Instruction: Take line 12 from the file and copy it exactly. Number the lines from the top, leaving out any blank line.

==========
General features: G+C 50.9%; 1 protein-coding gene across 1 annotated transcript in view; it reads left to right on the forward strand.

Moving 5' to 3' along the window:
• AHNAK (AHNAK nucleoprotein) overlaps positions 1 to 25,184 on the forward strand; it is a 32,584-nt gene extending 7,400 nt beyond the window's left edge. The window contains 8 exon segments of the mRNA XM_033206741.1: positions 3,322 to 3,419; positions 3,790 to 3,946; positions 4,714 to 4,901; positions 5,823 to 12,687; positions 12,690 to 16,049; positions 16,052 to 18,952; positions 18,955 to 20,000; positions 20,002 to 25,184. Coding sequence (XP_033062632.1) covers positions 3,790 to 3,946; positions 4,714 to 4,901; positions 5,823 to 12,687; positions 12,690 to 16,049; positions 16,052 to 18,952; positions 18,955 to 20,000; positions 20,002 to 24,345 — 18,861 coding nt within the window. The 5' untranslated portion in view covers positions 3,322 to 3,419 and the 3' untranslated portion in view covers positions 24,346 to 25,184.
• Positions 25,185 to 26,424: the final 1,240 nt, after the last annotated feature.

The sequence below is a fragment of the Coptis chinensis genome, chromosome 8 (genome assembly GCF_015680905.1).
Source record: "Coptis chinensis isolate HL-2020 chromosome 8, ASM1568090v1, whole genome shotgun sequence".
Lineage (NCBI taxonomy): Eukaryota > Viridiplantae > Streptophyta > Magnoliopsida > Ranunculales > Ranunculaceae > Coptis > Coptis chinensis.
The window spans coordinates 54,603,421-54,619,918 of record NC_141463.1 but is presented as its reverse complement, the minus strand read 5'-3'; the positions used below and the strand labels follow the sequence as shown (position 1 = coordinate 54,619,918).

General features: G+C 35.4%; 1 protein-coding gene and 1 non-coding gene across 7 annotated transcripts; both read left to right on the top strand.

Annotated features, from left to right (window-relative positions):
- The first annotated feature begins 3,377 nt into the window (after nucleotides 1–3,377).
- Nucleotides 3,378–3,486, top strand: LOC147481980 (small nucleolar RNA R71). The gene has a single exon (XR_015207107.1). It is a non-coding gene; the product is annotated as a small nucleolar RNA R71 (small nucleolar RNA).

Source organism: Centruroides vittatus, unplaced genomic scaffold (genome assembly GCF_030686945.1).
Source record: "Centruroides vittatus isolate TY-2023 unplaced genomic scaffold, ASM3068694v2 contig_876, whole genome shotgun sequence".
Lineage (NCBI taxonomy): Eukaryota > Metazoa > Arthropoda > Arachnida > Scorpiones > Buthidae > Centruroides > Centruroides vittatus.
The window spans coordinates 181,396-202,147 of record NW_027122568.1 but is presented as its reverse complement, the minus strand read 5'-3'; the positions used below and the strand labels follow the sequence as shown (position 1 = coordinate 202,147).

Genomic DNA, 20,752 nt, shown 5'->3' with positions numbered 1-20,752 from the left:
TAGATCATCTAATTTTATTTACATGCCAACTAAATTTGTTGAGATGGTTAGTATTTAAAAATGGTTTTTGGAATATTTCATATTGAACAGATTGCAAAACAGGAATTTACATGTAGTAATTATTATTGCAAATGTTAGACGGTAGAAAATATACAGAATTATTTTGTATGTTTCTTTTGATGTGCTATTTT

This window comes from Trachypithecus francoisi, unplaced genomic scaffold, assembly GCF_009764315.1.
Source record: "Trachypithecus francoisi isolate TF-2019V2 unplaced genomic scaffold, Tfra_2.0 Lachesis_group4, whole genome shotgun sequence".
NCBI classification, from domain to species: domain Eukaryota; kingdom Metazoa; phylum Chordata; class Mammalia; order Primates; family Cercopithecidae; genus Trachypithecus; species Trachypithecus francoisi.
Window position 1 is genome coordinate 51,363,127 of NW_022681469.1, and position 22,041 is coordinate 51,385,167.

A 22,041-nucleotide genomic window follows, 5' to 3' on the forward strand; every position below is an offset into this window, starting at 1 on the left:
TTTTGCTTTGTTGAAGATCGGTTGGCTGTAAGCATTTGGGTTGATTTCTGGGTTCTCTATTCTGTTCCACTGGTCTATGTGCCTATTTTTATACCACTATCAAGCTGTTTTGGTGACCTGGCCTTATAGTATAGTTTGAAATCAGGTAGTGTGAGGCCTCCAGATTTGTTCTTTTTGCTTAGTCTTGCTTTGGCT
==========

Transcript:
- Nucleotides 3,378–3,486, top strand: LOC147481980 (small nucleolar RNA R71). The gene has a single exon (XR_015207107.1). It is a non-coding gene; the product is annotated as a small nucleolar RNA R71 (small nucleolar RNA).